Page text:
by Rory O'Sullivan

The man known only as 'Turbo' flicked his eyes to the left and the right, scanning the foliage.

Oddly enough, it occurred to him that today was his birthday. He allowed himself an ironic smile. A year ago, he certainly hadn't seen himself sloshing through a small tropical jungle anytime in the future.

Interesting how things come to pass. Here he was, on what some, those who were not in his shoes, would call the ultimate adventure. Deep in the jungle on an uncharted Caribbean island, decked out in combat fatigues and the weirdest helmet this side of the Dark Ages, playing a game of the highest stakes.

How things change.

A year. Had it really been that long? He knew he should stay alert, keep his concentration sharp and focused, lest he find himself on the wrong end of one of the Regime's bayonets. But he couldn't help slipping into a bit of a reverie, assaulted by memories that seemed so distant...

...memories that spawned from that fateful day at Cape Canaveral.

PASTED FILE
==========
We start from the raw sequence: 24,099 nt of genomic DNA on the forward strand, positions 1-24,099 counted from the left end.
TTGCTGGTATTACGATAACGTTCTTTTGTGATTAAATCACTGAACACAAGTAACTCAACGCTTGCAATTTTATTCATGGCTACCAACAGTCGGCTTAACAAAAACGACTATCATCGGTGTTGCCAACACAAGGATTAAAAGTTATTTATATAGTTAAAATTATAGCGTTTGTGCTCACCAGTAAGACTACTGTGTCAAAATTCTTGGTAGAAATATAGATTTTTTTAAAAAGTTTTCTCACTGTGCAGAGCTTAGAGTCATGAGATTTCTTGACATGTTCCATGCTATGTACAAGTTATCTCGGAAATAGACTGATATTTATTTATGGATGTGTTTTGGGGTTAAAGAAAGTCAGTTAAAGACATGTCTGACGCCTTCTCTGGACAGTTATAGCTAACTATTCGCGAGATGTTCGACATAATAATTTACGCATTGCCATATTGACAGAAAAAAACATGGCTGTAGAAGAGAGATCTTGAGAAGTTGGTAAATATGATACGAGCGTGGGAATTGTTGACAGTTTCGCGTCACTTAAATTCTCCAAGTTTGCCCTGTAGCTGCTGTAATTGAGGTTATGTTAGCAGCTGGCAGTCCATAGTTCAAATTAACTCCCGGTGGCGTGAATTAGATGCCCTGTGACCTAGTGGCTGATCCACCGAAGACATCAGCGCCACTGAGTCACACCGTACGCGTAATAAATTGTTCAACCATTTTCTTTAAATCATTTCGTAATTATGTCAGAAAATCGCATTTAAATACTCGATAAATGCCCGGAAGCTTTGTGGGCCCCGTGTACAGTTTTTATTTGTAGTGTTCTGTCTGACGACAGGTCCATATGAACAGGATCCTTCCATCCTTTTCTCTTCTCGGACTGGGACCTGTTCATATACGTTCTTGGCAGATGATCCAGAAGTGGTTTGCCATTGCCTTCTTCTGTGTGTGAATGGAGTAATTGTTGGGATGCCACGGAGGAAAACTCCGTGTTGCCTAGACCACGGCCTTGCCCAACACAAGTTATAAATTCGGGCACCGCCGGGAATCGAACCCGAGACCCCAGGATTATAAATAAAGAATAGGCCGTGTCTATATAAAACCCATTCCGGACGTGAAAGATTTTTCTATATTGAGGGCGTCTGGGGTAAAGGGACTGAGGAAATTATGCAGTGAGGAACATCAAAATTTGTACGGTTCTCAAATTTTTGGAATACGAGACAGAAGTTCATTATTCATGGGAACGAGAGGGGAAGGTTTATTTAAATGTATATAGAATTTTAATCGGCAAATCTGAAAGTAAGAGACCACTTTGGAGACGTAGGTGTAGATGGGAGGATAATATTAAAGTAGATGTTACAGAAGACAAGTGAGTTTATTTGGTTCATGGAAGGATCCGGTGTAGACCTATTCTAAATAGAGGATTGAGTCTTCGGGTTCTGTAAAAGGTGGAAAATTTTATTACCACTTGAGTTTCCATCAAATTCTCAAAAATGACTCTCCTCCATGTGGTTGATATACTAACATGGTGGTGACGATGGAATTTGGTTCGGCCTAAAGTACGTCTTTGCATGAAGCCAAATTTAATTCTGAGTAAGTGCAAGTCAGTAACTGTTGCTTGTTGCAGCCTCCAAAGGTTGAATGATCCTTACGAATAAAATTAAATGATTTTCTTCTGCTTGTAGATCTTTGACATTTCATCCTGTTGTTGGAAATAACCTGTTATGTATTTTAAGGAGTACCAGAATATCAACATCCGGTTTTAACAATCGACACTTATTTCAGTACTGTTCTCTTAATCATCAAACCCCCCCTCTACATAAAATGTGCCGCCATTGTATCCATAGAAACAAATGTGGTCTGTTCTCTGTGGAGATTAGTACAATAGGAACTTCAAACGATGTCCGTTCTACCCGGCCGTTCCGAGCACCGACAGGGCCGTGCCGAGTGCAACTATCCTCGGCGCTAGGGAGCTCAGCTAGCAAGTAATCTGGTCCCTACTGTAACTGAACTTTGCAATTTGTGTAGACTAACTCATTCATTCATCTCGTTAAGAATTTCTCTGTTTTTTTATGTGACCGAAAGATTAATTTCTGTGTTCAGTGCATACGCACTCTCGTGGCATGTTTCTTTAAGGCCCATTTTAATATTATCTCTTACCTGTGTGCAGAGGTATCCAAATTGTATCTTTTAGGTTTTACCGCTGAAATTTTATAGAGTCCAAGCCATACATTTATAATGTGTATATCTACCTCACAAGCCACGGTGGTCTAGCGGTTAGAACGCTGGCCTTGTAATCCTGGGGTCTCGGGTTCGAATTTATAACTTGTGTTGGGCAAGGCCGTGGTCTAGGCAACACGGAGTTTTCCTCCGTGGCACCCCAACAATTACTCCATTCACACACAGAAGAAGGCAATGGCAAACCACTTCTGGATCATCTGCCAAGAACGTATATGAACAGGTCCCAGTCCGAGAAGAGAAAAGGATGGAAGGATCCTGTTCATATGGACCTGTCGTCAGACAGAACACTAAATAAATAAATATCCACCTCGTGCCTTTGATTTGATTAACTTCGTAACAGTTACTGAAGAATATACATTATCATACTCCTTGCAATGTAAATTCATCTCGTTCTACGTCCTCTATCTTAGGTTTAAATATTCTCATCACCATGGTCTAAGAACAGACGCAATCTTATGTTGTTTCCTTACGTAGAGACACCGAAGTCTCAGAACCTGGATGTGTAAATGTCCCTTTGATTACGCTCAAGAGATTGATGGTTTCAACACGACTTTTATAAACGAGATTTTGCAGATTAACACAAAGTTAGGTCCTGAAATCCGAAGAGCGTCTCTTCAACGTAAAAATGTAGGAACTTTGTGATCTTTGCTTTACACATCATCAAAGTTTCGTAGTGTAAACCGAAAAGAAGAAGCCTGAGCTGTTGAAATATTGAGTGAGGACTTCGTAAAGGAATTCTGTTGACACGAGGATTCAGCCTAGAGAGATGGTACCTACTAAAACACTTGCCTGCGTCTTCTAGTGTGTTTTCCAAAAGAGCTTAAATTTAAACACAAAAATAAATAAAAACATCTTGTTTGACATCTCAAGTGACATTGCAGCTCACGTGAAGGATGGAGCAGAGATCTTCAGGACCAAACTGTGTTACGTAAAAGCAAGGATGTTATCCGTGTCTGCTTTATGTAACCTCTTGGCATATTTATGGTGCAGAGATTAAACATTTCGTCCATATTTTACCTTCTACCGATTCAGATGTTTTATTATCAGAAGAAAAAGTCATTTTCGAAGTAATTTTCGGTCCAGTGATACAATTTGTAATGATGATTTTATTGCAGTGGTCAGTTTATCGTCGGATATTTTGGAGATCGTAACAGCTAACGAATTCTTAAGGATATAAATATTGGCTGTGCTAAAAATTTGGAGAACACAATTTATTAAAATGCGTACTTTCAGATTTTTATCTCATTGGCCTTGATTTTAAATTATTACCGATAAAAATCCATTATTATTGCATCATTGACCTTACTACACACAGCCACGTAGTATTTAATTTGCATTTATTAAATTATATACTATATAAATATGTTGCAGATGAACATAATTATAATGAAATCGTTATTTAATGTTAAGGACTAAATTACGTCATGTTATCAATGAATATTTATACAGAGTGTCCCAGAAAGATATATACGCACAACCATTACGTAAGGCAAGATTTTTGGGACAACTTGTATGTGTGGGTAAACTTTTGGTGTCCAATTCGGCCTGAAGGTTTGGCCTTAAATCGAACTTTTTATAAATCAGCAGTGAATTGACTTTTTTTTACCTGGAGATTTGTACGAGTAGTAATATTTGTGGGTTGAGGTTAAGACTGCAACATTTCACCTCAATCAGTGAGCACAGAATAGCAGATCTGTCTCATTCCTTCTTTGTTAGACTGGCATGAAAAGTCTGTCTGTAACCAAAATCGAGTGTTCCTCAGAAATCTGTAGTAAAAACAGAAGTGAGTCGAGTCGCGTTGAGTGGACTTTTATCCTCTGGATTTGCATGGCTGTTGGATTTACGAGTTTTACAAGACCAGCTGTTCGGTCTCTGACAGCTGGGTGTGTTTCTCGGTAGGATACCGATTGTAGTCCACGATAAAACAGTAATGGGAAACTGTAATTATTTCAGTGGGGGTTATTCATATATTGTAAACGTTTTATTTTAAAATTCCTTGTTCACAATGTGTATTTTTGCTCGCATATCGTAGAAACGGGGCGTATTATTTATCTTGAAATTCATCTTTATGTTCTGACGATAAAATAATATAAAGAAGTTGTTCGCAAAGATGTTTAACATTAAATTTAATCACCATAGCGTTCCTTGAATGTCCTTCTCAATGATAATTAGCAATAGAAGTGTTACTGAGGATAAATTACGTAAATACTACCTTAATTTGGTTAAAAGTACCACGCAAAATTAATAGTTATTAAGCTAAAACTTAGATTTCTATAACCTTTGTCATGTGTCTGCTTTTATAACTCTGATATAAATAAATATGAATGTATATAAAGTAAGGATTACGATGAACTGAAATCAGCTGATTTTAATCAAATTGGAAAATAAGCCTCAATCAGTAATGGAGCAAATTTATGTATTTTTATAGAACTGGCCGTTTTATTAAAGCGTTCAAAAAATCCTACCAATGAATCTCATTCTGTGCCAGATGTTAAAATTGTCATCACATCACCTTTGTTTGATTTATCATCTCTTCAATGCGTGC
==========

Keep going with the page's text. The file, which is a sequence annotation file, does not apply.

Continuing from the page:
Colonel John Patrick walked alone toward the capsule, head high for the benefit of the cameras. Outwardly he was calm, cool, and collected, though his innards were churning as fast as the earth was spinning. Looking back, it had been stupid, really. Another stupid act in a series of stupid acts, all for the sake of keeping a hotshot reputation that would probably kill him. But what could he do now? His hands were tied.

The year was 2011. School children around the United States were learning that today was the fiftieth anniversary of Alan Shepard's renowned journey in which he became the first American in space.

In this, the second decade of what was still called the New Millennium, interest in the space program was fading fast, as many people turned instead to the discoveries being made every day by oceanographers intent on mapping out the forty-odd percent of the oceans that remained unexplored.

So the National Aeronautics and Space Administration was plummeting into debt. They needed a gimmick to spark public interest, one to pull people's attention--- and their wallets--- back to the Final Frontier. The Administration's think-tanks whittled away at the problem, and finally came up with a solution. Risky though it was, it played on the nostalgia--- and therefore into the hearts--- of the general public. It was decided. They would recreate the voyage of Alan Shepard, in an exact duplicate of his Mercury capsule.

There was one problem with the plan. Alan Shepard's flight had been one of the riskiest ventures into space ever, even if it had been a simple "up-and-downer." This mission would be equally risky. The pilot would be denied any and all of the comforts that modern orbital technology supplied. Who the hell would volunteer for such a mission?